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Food or Comics? | Conan the barberryan

Welcome to Food or Comics?, where every week we talk about what comics we’d buy at our local comic shop based on certain spending limits — $15 and $30 — as well as what we’d get if we had extra money or a gift card to spend on a “Splurge” item.

Check out Diamond’s release list or ComicList, and tell us what you’re getting in our comments field.

Thief of Thieves #1

Chris Arrant

If I had $15, I’d start with Thief of Thieves #1 (Image/Skybound, $2.99). The gang at Skybound gave me an advance PDF of this issue, and I like it so much I want to hold the physical thing in my hands. Shawn Martinbrough really nails this first issue, and Nick Spencer really puts his Marvel work to shame with this story. Next up I’d get my favorite DC Book – Batwoman #6 (DC, $2.99) – and favorite Marvel book – Wolverine and The X-Men #5 ($3.99). I’d finish it all up with Northlanders #48 ($2.99). I’m not the biggest fan of Danijel Zezelj’s work, but I can’t let up now to see my long-running commitment to Northlanders falter at this point.

If I had $30, I’d dig into Richard Corben’s Murky World one-shot (Dark Horse, $3.50). Corben’s one of those “will-buy-no-matter-what” artists for me that Tom Spurgeon recently focused on, and this looks right up my alley. Next up I’d get Secret Avengers #22 (Marvel, $3.99) because Remender’s idea of robot descendents intrigues me, and then Wolverine and The X-Men: Alpha and Omega (Marvel, $3.99). I didn’t know what to expect from the first issue, and after reading it I still don’t know where this series is heading – but I like it so far. Finally, I’d get Haunt #21 (Image, $2.99). The combination of Joe Casey & Nathan Fox is like a secret code to open my wallet.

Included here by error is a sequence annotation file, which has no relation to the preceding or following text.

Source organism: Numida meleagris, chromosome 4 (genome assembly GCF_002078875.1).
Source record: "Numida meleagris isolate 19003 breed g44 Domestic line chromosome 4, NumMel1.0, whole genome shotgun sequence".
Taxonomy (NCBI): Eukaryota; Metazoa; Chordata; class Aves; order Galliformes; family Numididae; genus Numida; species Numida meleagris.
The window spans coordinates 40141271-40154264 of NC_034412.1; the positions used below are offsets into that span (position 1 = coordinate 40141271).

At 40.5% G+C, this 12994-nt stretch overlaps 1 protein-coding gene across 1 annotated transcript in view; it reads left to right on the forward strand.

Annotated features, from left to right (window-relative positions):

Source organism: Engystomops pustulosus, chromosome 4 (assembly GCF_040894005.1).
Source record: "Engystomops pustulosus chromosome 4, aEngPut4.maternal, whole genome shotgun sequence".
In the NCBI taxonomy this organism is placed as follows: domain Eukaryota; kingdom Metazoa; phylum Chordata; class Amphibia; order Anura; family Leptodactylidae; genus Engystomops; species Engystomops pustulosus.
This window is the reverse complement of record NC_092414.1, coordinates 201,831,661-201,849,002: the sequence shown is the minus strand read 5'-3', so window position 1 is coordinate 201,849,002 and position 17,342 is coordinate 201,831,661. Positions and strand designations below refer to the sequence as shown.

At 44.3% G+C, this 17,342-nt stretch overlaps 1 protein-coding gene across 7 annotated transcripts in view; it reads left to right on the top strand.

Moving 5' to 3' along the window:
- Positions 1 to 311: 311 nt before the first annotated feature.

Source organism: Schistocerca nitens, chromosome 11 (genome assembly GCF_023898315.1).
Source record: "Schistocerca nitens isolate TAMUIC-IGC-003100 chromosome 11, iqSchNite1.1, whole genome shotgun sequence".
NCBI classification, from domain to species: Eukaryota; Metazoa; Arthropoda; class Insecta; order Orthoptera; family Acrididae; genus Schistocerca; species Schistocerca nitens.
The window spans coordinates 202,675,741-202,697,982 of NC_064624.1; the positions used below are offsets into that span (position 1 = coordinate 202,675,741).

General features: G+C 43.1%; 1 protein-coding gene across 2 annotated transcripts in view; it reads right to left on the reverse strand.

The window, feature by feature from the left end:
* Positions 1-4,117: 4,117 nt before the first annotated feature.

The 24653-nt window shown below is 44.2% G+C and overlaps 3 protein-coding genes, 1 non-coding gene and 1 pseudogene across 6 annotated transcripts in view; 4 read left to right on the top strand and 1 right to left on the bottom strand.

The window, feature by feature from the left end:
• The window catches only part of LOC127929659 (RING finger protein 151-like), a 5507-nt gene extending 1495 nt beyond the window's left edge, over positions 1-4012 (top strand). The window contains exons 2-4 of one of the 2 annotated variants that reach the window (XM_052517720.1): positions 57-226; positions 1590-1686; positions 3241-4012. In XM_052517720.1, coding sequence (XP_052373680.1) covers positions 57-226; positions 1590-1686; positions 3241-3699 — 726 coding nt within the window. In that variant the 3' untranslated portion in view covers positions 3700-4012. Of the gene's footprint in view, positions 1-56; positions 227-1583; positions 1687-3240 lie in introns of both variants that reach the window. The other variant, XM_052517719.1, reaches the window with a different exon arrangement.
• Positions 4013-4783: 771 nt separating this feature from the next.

If I could splurge, I’d take the graphic novel Jinchalo (D+Q, $17.95) by Matthew Forsythe. I loved his previous book Ojingogo, and this looks to continue in that hit parade.

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Comics A.M. | Is Amazon planning its own brick-and-mortar chain?

Amazon

Retailing | Rumors have begun to swirl that online retail giant Amazon plans to open a brick-and-mortar store in Seattle within the next few months to help gauge the profitability of a chain. The store reportedly won’t just sell e-readers and tablets, but also books from Amazon’s newly launched publishing division. [Good E-Reader, Gawker]

Publishing | Japanese publisher Shueisha Inc. released the 65th volume of Eiichiro Oda’s pirate manga One Piece last week with a first printing of 4 million copies, tying the record set in November by the previous volume. [The Mainichi Daily News]

Retailing | Howard Ackler writes about the final days of Dragon Lady Comics, the Toronto retailer that closed last week after 33 years in business. [National Post]

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Women of Action | Batwoman